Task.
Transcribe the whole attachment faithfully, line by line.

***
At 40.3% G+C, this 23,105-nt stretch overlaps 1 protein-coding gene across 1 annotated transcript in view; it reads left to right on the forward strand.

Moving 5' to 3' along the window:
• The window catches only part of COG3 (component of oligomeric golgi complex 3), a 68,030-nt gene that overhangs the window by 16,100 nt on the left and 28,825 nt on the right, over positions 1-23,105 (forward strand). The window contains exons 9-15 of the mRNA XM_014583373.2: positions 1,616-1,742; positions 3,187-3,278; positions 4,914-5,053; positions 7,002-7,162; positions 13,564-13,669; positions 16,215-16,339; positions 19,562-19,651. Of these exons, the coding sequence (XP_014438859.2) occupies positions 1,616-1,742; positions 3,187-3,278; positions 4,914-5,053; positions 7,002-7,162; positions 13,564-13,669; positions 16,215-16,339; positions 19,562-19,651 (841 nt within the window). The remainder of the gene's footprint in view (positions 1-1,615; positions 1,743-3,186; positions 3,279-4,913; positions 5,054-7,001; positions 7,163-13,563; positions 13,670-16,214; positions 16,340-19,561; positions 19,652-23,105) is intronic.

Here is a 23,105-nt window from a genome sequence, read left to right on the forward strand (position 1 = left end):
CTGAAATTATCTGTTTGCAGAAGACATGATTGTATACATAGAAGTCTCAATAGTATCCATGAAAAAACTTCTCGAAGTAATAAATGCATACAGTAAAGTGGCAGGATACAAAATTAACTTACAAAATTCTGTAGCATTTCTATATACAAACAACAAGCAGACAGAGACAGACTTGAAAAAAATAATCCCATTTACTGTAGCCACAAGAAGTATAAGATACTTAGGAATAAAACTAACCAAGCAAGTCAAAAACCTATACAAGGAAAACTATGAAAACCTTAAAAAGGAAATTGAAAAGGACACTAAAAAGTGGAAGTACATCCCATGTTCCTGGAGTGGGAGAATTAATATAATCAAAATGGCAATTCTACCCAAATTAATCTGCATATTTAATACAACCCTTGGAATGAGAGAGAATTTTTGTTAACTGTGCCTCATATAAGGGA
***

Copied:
At 40.3% G+C, this 23,105-nt stretch overlaps 1 protein-coding gene across 1 annotated transcript in view; it reads left to right on the forward strand.

Moving 5' to 3' along the window:
• The window catches only part of COG3 (component of oligomeric golgi complex 3), a 68,030-nt gene that overhangs the window by 16,100 nt on the left and 28,825 nt on the right, over positions 1-23,105 (forward strand). The window contains exons 9-15 of the mRNA XM_014583373.2: positions 1,616-1,742; positions 3,187-3,278; positions 4,914-5,053; positions 7,002-7,162; positions 13,564-13,669; positions 16,215-16,339; positions 19,562-19,651. Of these exons, the coding sequence (XP_014438859.2) occupies positions 1,616-1,742; positions 3,187-3,278; positions 4,914-5,053; positions 7,002-7,162; positions 13,564-13,669; positions 16,215-16,339; positions 19,562-19,651 (841 nt within the window). The remainder of the gene's footprint in view (positions 1-1,615; positions 1,743-3,186; positions 3,279-4,913; positions 5,054-7,001; positions 7,163-13,563; positions 13,670-16,214; positions 16,340-19,561; positions 19,652-23,105) is intronic.

Here is a 23,105-nt window from a genome sequence, read left to right on the forward strand (position 1 = left end):
CTGAAATTATCTGTTTGCAGAAGACATGATTGTATACATAGAAGTCTCAATAGTATCCATGAAAAAACTTCTCGAAGTAATAAATGCATACAGTAAAGTGGCAGGATACAAAATTAACTTACAAAATTCTGTAGCATTTCTATATACAAACAACAAGCAGACAGAGACAGACTTGAAAAAAATAATCCCATTTACTGTAGCCACAAGAAGTATAAGATACTTAGGAATAAAACTAACCAAGCAAGTCAAAAACCTATACAAGGAAAACTATGAAAACCTTAAAAAGGAAATTGAAAAGGACACTAAAAAGTGGAAGTACATCCCATGTTCCTGGAGTGGGAGAATTAATATAATCAAAATGGCAATTCTACCCAAATTAATCTGCATATTTAATACAACCCTTGGAATGAGAGAGAATTTTTGTTAACTGTGCCTCATATAAGGGA